Medications that Slow Gastric Emptying 

Medications that Slow Gastric Emptying

Gastric emptying is a complex physiological process that involves the coordinated movement of ingested food from the stomach to the small intestine, facilitating efficient digestion and nutrient absorption. Numerous factors, such as volume, pH, temperature, and medications, influence the rate of gastric emptying. Medications that slow gastric emptying can alter the rate of orally absorbed drugs and may increase the volume of gastric contents which can lead to significant nausea and vomiting [1,2]. This in turn can increase the risk of pulmonary aspiration, a serious complication in vulnerable patient populations [1,4]. Notably, opioid analgesics have long been recognized as the most common cause of delayed gastric emptying in the realm of anesthesia. However, it is important to note there are other medications with the potential to slow gastric emptying as well.  

Opioid medications, including morphine and codeine, slow gastric emptying by binding to opioid receptors located in the gastrointestinal tract. These medications can impede gastric transit via peripheral or central mechanisms [3]. Following an intramuscular dose of morphine, gastric emptying can be completely inhibited for up to two hours [4]. It is worth noting that drugs necessitating rapid absorption, such as analgesics, antiarrhythmics, and antibiotics, may encounter therapeutic failure when co-administered with opioids. Conversely, drugs with slower absorption profiles tend to be less affected by delayed gastric emptying caused by opioids [4]. 

 Additionally, other medications, such as proton pump inhibitors, anti-Parkinson’s drugs, and GLP-1 receptor agonists commonly used for diabetic patients, have been associated with slow gastric emptying [5]. Furthermore, anticholinergic agents such as atropine and scopolamine can affect gastric motility. These agents’ function by blocking the actions of acetylcholine, a neurotransmitter involved in stimulating gastric motility. Thus, by inhibiting cholinergic receptors in the stomach, they reduce antral contractility and slow gastric emptying [7]. Recent case reports have highlighted diverse causative agents of delayed gastric emptying in patients, emphasizing the importance of identifying the specific drug responsible [6]. In the case of diabetic patients, both diabetes itself and diabetic drugs, particularly GLP-1 agonists, can contribute to gastroparesis through distinct mechanisms [5]. This makes it particularly difficult to distinguish the underlying cause of gastroparesis in these patients.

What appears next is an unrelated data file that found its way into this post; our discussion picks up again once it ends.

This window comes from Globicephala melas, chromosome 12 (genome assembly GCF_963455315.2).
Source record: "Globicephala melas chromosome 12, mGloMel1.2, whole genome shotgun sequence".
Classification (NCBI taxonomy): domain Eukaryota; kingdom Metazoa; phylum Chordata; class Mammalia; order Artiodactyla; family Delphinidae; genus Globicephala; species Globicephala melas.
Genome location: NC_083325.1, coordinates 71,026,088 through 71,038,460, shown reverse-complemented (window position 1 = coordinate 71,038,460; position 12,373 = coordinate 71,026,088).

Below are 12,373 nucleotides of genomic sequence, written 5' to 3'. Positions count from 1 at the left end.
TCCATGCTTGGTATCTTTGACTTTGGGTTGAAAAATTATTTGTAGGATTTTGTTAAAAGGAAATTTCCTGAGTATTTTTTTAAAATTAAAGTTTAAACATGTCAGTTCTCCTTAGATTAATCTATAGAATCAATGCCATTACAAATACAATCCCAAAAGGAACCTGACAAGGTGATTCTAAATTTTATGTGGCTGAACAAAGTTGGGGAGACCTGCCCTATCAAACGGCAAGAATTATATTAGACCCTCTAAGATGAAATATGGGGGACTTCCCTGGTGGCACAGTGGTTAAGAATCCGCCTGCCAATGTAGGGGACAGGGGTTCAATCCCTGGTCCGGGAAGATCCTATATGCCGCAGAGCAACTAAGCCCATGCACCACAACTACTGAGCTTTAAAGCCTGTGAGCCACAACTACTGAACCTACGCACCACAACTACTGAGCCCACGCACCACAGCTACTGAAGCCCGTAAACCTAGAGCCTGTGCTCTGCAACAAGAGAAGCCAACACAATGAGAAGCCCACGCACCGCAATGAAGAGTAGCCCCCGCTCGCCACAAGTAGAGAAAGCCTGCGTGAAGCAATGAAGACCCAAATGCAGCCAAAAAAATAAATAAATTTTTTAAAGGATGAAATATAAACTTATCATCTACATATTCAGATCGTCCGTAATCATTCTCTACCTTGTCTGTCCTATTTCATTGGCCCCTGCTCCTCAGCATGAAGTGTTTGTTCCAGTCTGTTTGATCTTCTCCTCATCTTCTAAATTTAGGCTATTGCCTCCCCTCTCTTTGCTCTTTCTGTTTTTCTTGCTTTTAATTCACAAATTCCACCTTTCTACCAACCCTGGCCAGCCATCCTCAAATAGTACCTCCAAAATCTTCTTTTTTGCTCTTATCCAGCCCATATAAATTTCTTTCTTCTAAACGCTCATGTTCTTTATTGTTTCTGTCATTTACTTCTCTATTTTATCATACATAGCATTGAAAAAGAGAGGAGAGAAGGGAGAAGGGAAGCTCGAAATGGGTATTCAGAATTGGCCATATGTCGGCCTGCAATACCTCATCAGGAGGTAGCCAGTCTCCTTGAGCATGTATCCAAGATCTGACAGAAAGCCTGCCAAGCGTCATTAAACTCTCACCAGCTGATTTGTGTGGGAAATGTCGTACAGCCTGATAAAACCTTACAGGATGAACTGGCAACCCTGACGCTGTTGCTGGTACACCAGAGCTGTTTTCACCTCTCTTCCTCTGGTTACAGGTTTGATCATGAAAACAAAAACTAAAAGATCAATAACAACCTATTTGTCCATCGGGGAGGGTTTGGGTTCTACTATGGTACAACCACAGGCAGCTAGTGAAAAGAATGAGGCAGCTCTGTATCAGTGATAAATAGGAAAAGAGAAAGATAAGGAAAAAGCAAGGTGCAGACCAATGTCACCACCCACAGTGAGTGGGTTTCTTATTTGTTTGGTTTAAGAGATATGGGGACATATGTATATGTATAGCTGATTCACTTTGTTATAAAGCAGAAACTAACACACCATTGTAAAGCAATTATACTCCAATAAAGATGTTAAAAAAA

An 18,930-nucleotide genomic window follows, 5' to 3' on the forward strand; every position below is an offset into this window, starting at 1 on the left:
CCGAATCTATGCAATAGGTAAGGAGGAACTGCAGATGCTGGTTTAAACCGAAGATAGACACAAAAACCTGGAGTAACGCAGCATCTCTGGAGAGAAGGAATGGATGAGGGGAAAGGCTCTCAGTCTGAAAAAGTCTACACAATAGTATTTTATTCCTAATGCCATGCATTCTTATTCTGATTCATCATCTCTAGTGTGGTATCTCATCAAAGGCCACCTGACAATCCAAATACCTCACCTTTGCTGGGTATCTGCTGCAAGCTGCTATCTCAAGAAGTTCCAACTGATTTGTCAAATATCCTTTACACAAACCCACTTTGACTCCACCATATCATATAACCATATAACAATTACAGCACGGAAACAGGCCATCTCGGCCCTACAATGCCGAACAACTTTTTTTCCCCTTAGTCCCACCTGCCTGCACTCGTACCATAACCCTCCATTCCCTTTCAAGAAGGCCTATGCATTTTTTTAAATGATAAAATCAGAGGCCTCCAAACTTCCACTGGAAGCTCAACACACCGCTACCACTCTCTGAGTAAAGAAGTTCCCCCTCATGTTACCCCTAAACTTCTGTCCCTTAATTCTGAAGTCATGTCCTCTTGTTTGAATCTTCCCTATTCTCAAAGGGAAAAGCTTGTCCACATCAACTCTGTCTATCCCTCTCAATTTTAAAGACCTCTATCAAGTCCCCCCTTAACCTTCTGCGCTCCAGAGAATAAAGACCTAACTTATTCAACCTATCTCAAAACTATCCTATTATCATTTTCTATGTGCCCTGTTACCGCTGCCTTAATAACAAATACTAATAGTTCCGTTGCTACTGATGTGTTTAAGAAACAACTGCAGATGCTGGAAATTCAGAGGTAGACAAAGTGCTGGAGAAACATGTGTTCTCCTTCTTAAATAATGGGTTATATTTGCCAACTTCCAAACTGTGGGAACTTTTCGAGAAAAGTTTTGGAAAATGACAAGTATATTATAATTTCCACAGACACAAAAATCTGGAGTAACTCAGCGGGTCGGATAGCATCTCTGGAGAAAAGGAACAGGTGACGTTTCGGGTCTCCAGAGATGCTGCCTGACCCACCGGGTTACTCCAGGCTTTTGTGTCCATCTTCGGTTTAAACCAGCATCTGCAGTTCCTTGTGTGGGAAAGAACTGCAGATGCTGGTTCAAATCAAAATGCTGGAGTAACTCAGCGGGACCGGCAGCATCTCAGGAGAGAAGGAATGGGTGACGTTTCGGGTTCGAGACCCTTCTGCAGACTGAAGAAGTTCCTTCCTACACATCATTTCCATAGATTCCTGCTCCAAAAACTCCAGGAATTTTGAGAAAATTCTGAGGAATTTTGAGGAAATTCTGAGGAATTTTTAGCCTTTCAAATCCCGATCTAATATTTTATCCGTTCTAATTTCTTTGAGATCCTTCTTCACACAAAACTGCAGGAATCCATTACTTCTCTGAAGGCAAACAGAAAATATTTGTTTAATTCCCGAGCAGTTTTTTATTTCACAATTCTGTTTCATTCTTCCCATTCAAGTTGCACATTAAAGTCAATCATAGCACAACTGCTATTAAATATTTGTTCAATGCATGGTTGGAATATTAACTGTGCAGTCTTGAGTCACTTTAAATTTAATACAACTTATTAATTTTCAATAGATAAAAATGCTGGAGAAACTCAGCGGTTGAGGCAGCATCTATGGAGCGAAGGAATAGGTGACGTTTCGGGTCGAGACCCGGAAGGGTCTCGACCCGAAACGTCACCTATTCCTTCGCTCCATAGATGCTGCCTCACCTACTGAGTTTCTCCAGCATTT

In conclusion, understanding the multifaceted factors that influence gastric emptying is important, particularly in the perioperative setting where a variety of pharmaceutical agents are administered. Medications that slow gastric emptying, including opioid analgesics and certain other drugs, can have significant implications for drug absorption and patient outcomes. Knowing which drugs slow gastric emptying and implementing appropriate modifications enables healthcare professionals to make informed decisions regarding drug administration and the management of patients who may be at elevated risk for delayed gastric emptying. 


  1. D. B. Murphy, J. A. Sutton, L. F. Prescott, M. B. Murphy; Opioid-induced Delay in Gastric Emptying: A Peripheral Mechanism in Humans. Anesthesiology 1997; 87:765–770.  
  1. Nimmo WS: Effect of anaesthesia on gastric motility and emptying. Br J Anaesth 1984; 56:29-36. 
  1. Manara L, Bianchetti A: The central and peripheral influences of opioids on gastrointestinal propulsion. Ann Rev Pharmacol Toxicol 1985; 25:249-73. 
  1. Nimmo, W.S. Gastric emptying and anaesthesia. Can J Anaesth 36 (Suppl 1), S45–S47 (1989). 
  1. Little TJ, Pilichiewicz AN, Russo A, et al. Effects of intravenous glucagon-like peptide-1 on gastric emptying and intragastric distribution in healthy subjects: relationships with postprandial glycemic and insulinemic responses. J Clin Endocrinol Metab. 2006;91(5):1916-1923. 
  1. Kalas MA, Galura GM, McCallum RW. Medication-Induced Gastroparesis: A Case Report. Journal of Investigative Medicine High Impact Case Reports. 2021;9. 
  1. Parkman HP, Trate DM, Knight LC, et al. Cholinergic effects on human gastric motility. Gut 1999;45:346-354.